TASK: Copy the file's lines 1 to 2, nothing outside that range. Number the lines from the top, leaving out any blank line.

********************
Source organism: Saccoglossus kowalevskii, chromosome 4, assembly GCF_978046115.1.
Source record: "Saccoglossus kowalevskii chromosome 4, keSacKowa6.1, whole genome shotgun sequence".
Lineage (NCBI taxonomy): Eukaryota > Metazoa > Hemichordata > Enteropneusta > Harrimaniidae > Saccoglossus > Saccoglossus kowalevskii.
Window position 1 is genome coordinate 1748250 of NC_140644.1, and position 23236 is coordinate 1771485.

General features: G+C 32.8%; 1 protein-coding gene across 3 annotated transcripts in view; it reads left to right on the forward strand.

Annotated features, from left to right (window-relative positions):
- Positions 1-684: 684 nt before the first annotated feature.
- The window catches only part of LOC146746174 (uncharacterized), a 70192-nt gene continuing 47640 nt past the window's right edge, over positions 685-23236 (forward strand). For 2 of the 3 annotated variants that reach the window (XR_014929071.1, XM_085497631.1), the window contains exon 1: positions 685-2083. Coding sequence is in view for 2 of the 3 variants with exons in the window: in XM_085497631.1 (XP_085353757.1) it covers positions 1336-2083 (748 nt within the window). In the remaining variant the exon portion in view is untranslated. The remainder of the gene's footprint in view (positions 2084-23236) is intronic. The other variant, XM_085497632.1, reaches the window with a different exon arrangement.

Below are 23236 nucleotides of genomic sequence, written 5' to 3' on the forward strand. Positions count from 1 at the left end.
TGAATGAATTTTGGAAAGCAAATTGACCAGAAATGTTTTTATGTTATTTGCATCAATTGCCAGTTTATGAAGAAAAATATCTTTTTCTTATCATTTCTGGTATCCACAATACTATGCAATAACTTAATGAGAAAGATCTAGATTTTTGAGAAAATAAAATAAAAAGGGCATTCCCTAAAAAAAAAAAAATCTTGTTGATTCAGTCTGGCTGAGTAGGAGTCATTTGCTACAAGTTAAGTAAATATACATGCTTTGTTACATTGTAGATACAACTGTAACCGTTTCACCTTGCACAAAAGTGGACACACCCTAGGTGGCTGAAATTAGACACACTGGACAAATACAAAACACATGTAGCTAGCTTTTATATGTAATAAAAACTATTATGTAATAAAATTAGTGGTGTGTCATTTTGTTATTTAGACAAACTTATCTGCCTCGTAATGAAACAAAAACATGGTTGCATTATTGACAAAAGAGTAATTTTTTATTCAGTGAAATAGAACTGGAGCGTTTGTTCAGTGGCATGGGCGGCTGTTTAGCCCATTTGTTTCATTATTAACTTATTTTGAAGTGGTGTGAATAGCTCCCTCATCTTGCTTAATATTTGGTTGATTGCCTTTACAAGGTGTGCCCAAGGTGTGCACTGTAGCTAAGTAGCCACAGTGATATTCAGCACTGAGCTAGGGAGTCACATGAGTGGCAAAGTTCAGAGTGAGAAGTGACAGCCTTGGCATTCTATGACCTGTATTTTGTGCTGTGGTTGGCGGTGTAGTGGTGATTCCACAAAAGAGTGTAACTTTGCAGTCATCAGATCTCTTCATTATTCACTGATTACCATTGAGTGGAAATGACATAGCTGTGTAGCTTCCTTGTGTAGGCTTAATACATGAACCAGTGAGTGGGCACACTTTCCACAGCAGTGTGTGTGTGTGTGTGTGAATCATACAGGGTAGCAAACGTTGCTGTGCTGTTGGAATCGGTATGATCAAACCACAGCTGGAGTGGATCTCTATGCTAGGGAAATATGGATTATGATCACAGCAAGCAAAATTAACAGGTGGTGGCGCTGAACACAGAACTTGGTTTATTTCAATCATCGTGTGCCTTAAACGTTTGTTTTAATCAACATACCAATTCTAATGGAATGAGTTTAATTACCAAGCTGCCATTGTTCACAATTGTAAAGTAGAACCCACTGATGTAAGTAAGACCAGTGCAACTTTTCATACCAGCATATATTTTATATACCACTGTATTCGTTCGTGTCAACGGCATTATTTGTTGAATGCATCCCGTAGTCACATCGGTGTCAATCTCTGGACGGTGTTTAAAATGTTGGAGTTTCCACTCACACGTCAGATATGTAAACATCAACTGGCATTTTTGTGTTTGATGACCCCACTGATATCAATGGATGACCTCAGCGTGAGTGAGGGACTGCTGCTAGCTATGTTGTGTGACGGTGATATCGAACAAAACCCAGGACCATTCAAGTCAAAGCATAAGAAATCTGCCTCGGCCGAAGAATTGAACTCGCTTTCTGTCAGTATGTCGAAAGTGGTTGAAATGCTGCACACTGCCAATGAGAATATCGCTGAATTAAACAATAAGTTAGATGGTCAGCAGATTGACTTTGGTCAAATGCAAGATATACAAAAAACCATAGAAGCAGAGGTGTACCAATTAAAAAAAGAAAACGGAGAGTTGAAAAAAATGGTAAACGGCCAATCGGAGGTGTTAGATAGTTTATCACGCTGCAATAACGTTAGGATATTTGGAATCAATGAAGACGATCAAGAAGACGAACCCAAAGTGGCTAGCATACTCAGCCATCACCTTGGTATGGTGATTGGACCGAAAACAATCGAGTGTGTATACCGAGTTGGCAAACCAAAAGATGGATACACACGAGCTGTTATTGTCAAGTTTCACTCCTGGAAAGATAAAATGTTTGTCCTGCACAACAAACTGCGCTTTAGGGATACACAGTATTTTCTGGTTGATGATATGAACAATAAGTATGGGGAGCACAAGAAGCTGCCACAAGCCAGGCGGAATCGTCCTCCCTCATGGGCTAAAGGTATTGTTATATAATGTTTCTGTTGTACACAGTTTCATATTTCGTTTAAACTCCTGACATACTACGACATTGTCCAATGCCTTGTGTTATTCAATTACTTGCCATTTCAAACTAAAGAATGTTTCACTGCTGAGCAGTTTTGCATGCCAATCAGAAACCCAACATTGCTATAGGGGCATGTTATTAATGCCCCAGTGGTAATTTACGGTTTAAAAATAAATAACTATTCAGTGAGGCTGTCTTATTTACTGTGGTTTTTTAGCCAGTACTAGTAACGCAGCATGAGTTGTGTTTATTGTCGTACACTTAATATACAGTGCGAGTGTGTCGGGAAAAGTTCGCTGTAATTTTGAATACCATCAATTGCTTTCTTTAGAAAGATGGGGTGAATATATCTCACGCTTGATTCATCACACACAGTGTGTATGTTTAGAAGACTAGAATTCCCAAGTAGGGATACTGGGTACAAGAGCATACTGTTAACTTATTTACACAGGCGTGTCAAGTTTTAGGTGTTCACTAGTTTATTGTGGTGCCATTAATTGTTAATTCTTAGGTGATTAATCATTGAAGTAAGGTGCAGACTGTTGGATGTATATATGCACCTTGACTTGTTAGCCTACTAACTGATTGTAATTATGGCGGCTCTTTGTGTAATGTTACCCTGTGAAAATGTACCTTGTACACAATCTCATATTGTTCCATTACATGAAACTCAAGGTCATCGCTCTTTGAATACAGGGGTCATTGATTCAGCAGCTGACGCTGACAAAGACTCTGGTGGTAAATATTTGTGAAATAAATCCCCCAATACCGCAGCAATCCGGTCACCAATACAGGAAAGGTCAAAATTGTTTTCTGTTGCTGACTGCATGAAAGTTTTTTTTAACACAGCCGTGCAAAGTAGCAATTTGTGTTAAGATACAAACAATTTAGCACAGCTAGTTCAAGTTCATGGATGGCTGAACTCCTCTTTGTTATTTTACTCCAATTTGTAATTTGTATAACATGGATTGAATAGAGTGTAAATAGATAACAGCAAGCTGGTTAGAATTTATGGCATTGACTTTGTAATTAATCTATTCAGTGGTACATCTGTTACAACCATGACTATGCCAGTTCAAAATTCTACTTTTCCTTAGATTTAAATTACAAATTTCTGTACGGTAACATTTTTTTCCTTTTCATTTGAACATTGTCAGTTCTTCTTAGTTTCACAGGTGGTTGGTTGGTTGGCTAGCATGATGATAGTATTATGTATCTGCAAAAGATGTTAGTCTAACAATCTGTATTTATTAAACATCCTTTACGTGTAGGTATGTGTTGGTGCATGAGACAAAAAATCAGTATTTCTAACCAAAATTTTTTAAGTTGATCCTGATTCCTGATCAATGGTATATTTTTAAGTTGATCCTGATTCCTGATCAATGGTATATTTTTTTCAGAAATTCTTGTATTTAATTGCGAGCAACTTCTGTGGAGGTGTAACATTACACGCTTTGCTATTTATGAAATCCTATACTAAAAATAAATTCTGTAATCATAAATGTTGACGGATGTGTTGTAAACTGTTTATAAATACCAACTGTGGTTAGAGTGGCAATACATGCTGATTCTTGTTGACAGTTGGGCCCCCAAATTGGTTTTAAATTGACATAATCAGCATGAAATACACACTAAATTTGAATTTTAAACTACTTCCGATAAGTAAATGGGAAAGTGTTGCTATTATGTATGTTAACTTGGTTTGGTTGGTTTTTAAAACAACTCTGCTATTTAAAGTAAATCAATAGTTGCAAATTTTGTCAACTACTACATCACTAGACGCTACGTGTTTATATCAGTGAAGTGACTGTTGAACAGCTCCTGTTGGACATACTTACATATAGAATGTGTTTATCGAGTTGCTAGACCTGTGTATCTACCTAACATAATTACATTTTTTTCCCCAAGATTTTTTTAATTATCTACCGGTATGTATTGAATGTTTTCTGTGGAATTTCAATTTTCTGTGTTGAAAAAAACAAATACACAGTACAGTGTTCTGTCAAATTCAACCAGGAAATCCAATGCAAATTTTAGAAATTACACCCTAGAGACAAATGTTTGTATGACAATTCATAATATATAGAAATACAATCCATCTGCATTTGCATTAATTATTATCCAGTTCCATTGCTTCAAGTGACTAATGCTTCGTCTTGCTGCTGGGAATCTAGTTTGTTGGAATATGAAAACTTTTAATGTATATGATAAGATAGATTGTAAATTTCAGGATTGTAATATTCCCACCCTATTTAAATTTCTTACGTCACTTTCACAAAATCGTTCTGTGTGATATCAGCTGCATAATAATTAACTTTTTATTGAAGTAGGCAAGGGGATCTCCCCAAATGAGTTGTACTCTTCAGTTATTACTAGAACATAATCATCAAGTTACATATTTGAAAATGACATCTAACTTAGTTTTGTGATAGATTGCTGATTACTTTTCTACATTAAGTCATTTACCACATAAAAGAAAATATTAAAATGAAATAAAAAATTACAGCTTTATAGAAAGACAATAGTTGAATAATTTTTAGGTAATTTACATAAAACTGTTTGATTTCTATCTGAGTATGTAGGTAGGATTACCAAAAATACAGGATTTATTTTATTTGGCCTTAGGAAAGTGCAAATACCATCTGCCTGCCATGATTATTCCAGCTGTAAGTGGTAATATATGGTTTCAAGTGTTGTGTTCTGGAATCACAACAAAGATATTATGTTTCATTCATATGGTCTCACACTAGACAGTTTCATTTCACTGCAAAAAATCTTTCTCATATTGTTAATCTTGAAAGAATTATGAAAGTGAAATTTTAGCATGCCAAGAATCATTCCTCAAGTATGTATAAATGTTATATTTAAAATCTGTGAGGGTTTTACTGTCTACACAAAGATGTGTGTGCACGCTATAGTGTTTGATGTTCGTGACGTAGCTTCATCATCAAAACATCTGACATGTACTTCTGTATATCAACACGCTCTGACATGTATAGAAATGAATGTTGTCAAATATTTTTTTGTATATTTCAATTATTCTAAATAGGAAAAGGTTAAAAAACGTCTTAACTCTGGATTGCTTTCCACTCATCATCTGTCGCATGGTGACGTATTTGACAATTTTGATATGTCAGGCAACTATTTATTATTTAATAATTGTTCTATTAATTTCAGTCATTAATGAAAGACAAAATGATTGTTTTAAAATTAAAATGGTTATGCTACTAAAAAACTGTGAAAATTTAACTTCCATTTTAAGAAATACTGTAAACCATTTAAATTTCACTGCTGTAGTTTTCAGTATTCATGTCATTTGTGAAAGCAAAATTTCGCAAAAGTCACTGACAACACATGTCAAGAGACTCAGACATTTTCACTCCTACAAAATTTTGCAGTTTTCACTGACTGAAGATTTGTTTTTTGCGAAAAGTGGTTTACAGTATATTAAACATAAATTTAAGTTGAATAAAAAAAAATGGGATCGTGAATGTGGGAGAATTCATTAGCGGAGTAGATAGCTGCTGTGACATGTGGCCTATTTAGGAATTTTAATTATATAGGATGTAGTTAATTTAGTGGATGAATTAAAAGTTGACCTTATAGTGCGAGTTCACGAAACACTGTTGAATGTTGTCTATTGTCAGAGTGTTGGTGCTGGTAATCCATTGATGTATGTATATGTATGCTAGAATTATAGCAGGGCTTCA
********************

Source organism: Saccoglossus kowalevskii, chromosome 4, assembly GCF_978046115.1.
Source record: "Saccoglossus kowalevskii chromosome 4, keSacKowa6.1, whole genome shotgun sequence".